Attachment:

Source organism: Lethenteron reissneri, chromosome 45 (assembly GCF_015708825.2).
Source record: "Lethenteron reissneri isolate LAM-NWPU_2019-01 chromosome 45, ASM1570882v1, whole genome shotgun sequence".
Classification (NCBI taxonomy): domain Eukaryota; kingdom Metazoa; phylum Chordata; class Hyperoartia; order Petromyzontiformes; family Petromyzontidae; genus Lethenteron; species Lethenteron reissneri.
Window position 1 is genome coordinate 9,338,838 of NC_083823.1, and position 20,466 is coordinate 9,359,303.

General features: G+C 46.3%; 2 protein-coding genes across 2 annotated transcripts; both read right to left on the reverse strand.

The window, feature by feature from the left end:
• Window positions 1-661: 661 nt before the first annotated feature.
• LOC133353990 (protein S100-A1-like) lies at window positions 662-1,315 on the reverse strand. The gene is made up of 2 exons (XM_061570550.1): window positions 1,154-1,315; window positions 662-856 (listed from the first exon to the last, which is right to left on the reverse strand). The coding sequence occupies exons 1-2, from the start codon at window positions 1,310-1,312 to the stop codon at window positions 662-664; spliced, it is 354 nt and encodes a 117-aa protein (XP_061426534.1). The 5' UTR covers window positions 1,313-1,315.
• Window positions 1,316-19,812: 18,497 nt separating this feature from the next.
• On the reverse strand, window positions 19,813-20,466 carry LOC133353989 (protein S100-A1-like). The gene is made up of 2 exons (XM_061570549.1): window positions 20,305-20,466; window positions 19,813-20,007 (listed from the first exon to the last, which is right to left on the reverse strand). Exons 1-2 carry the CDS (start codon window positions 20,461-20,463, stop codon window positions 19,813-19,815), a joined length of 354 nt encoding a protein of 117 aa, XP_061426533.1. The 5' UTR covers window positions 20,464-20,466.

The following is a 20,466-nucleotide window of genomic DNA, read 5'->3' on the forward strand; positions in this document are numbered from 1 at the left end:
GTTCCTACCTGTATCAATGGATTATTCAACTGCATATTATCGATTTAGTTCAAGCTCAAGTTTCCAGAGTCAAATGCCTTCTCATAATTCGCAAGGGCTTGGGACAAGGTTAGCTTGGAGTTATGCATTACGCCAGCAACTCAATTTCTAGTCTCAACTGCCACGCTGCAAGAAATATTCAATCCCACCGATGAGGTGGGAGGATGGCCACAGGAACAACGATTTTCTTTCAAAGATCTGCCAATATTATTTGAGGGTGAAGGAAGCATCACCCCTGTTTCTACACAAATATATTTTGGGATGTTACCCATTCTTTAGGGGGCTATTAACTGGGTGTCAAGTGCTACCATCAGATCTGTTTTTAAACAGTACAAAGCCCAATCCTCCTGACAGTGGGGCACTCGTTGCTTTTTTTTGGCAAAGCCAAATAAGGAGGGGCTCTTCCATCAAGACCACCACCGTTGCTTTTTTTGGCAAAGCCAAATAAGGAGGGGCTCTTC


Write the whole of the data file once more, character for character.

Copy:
Source organism: Lethenteron reissneri, chromosome 45 (assembly GCF_015708825.2).
Source record: "Lethenteron reissneri isolate LAM-NWPU_2019-01 chromosome 45, ASM1570882v1, whole genome shotgun sequence".
Classification (NCBI taxonomy): domain Eukaryota; kingdom Metazoa; phylum Chordata; class Hyperoartia; order Petromyzontiformes; family Petromyzontidae; genus Lethenteron; species Lethenteron reissneri.
Window position 1 is genome coordinate 9,338,838 of NC_083823.1, and position 20,466 is coordinate 9,359,303.

General features: G+C 46.3%; 2 protein-coding genes across 2 annotated transcripts; both read right to left on the reverse strand.

The window, feature by feature from the left end:
• Window positions 1-661: 661 nt before the first annotated feature.
• LOC133353990 (protein S100-A1-like) lies at window positions 662-1,315 on the reverse strand. The gene is made up of 2 exons (XM_061570550.1): window positions 1,154-1,315; window positions 662-856 (listed from the first exon to the last, which is right to left on the reverse strand). The coding sequence occupies exons 1-2, from the start codon at window positions 1,310-1,312 to the stop codon at window positions 662-664; spliced, it is 354 nt and encodes a 117-aa protein (XP_061426534.1). The 5' UTR covers window positions 1,313-1,315.
• Window positions 1,316-19,812: 18,497 nt separating this feature from the next.
• On the reverse strand, window positions 19,813-20,466 carry LOC133353989 (protein S100-A1-like). The gene is made up of 2 exons (XM_061570549.1): window positions 20,305-20,466; window positions 19,813-20,007 (listed from the first exon to the last, which is right to left on the reverse strand). Exons 1-2 carry the CDS (start codon window positions 20,461-20,463, stop codon window positions 19,813-19,815), a joined length of 354 nt encoding a protein of 117 aa, XP_061426533.1. The 5' UTR covers window positions 20,464-20,466.

The following is a 20,466-nucleotide window of genomic DNA, read 5'->3' on the forward strand; positions in this document are numbered from 1 at the left end:
GTTCCTACCTGTATCAATGGATTATTCAACTGCATATTATCGATTTAGTTCAAGCTCAAGTTTCCAGAGTCAAATGCCTTCTCATAATTCGCAAGGGCTTGGGACAAGGTTAGCTTGGAGTTATGCATTACGCCAGCAACTCAATTTCTAGTCTCAACTGCCACGCTGCAAGAAATATTCAATCCCACCGATGAGGTGGGAGGATGGCCACAGGAACAACGATTTTCTTTCAAAGATCTGCCAATATTATTTGAGGGTGAAGGAAGCATCACCCCTGTTTCTACACAAATATATTTTGGGATGTTACCCATTCTTTAGGGGGCTATTAACTGGGTGTCAAGTGCTACCATCAGATCTGTTTTTAAACAGTACAAAGCCCAATCCTCCTGACAGTGGGGCACTCGTTGCTTTTTTTTGGCAAAGCCAAATAAGGAGGGGCTCTTCCATCAAGACCACCACCGTTGCTTTTTTTGGCAAAGCCAAATAAGGAGGGGCTCTTC